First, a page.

Werribee and Surrounds has a rich living cultural heritage dating back tens of thousands of years. We acknowledge the Traditional Owners, the Wadawurrung and Bunurong who have, and always will, belong to the Werribee Yalook (river), creeks, stars, hills and red clay of this Country.
Like many places across Australia, European settlement and the arrival of pastoralists, changed the region dramatically. Werribee and Surrounds’ history is also entwined with the history of aviation in Australia, military service and post-war migration from Europe. Today the region is one most the most diverse in the state – with 50% of residents born overseas.
Werribee Park Mansion
You could spend a whole day exploring the stunning interiors and grounds of Werribee Park Mansion, built in the 1870s by Scottish pastoralists, Thomas and Andrew Chirnside.
Allow time to explore the beautifully preserved interiors as well as the gardens, which include an ornamental lake and grotto, bluestone farm buildings and a heritage orchard, that still bears some of the fruit originally cultivated for the Chirnside family.
Lean into the experience with scones and lashings of jam and cream at The Refectory Parlour or Joseph’s Dining or keep exploring with a visit the original bluestone Chirnside Woolshed within Werribee Open Range Zoo.
Where Old Meets New on Watton Street
The Werribee District Historical Society and Museum (open on Tuesdays and Saturdays) is a great place to start. Chat to passionate volunteers and about the region’s rich history and explore the building itself. Completed in 1890s, this Edwardian building was formerly the region’s Shire Hall and office until 1976. Just outside, you’ll find a beautifully restored Australia Post box dating back to the 1860s!
At the corner of the Watton Street and Cherry street, take time to admire the Watton Street Weighbridge in Troup Park – once a busy site for local farmers and the nearby chaff mill.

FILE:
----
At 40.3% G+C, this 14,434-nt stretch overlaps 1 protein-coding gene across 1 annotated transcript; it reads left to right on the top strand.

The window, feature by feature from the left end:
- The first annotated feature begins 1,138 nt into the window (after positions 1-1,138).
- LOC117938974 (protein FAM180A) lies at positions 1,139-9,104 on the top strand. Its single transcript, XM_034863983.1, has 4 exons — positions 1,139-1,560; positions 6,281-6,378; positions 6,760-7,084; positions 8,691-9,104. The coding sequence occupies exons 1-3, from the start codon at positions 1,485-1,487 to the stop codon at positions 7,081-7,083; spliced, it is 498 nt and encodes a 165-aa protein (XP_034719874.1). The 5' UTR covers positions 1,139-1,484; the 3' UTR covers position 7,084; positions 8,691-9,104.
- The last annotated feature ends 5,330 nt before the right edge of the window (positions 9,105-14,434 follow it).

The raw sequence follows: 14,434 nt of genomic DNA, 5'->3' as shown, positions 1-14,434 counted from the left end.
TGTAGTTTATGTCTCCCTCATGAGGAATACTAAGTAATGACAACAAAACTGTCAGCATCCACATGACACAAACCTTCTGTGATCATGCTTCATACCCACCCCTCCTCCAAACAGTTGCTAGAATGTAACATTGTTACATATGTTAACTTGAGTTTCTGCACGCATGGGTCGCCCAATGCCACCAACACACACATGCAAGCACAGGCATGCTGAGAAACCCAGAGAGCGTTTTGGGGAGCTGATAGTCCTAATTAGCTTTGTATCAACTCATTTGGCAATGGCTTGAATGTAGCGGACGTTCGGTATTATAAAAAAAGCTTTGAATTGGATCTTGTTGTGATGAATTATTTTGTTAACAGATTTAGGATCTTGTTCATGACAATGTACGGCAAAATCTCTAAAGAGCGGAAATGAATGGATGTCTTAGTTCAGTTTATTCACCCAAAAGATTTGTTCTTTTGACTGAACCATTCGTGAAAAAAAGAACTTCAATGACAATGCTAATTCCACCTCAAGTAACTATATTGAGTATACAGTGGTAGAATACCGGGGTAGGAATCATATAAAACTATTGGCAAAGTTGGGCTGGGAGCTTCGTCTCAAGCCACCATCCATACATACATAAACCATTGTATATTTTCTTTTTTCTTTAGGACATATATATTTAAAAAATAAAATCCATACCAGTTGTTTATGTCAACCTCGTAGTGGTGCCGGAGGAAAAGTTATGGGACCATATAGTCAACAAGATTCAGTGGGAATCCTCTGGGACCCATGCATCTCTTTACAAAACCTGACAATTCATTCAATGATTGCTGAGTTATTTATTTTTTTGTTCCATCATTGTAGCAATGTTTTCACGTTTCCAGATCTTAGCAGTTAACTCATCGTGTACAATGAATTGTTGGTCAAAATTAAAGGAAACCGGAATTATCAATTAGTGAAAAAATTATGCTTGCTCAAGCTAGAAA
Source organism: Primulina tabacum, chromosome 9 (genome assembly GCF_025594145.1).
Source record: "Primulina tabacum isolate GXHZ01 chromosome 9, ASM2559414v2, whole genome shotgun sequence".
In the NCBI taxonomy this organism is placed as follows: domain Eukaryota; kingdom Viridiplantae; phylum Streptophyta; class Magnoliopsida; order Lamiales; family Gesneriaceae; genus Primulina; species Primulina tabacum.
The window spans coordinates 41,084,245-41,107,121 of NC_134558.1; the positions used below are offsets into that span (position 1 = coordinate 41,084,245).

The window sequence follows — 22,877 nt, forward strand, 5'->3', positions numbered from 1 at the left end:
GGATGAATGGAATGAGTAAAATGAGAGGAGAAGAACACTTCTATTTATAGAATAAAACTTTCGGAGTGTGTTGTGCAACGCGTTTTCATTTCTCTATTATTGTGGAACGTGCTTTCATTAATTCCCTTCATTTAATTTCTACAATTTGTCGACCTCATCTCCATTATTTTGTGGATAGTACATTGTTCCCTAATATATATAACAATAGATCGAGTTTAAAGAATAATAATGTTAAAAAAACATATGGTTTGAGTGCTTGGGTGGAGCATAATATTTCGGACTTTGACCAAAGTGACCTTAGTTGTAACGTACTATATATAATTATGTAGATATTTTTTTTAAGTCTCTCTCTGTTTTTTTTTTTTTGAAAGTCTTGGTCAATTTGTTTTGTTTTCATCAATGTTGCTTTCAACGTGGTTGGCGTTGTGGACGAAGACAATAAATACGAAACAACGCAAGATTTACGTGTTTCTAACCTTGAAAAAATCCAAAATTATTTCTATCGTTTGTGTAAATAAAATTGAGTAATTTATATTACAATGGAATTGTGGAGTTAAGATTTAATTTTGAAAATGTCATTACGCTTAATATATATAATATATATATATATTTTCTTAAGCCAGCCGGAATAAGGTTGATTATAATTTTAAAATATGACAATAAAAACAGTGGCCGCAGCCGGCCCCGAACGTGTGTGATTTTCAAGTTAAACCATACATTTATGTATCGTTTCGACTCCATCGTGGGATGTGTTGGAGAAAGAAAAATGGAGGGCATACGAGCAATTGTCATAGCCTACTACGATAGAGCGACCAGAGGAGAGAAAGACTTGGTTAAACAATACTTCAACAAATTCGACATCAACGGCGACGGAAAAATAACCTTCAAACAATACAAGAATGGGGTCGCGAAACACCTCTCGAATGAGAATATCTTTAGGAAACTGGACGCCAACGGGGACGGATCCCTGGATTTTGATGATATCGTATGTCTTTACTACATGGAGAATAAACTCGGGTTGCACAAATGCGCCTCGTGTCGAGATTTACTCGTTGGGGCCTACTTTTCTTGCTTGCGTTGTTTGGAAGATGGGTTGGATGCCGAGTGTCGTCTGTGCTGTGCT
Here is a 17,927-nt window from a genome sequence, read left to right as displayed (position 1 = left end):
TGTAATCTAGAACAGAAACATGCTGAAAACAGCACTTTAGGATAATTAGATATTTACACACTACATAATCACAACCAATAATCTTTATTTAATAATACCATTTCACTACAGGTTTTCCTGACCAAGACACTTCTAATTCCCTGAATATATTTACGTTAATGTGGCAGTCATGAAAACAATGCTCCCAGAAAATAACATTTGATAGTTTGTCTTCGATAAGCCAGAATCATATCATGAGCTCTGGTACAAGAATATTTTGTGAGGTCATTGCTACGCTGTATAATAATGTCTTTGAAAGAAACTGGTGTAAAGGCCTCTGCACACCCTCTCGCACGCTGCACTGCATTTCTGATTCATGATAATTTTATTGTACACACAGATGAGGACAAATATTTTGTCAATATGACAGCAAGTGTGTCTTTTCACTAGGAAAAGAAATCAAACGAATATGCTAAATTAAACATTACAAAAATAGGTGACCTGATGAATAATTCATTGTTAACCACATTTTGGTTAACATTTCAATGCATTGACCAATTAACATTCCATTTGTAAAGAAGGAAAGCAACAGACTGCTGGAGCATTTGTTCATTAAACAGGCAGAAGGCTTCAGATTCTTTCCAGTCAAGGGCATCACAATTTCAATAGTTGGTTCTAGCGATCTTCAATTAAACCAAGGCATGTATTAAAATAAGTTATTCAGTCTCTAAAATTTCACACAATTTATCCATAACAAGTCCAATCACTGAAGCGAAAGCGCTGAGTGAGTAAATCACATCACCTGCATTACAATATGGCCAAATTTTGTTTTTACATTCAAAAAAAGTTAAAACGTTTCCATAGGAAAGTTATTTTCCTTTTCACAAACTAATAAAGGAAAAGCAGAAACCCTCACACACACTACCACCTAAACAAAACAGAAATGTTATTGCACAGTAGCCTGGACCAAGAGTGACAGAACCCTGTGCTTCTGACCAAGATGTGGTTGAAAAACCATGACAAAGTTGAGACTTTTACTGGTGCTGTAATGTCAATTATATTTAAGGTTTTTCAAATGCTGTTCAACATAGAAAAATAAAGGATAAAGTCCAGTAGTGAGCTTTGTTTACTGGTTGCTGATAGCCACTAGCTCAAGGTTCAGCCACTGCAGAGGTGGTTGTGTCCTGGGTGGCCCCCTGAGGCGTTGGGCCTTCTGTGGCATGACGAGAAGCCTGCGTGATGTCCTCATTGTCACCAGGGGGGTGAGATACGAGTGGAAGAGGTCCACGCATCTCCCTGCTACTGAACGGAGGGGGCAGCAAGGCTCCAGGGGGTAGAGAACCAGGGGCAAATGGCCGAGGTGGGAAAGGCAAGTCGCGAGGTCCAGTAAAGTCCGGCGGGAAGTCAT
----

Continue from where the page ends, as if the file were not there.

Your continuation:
Look up and you’ll spot an old water tower in the distance. Built in 1914, the concrete tower has been transformed with a huge mural by Hayden Dewar. The views are particularly good from Rosana Bar + Bistro!
Hungry? Grab brunch at Chatterbox Café and admire the original exteriors of Chatterbox Café and neighbouring real estate office. Dating back to 1912 these sites have formerly been home to the Colonial Bank, Douglas Cafe, a tobacconist and fruiterer.
You’ll also be in fine company if you stop in for a drink at the art deco Bridge Hotel. This corner block has been a popular watering hole since 1855, with the current iteration, Bridge Hotel built in the 1920s.
Take a walk along the Werribee River Trail to find Bungies Hole. Shrouded in myth, this deep waterhole was used as Werribee’s first swimming pool. There’s still speculation as to how it got its name, but a map from 1845 shows the site marked Budgel Carnie’s hole as well as the ‘famed resort of the bunyip’!
Lovely Little River
Little River has a number of heritage gems including the bluestone Rothwell Bridge (also famous for its appearance in Mad Max), Little River Railway Station, St Michaels Catholic Church, the Little River Mechanics Institute (the oldest continuous mechanics institute in Australia) which also features collections from The Little River Historical Society and Little River Bed and Breakfast – built in the 1840s as a rest stop for travellers on the Geelong-Melbourne road.
Your road trip playlist is also sorted – this is the place that inspired the name of the iconic Little River Band in the 1970s!
Aviation buff? Visit the B-24 Liberator hanger – where volunteers are painstakingly restoring one of only eight remaining Liberator aircraft in the world!
You’ll also want to keep an eye out for the re-opening of the free RAAF Museum in late 2022, with new exhibition spaces and displays.
See Werribee Park Mansion come to life after dark, with the immersive theatre production, What Was That?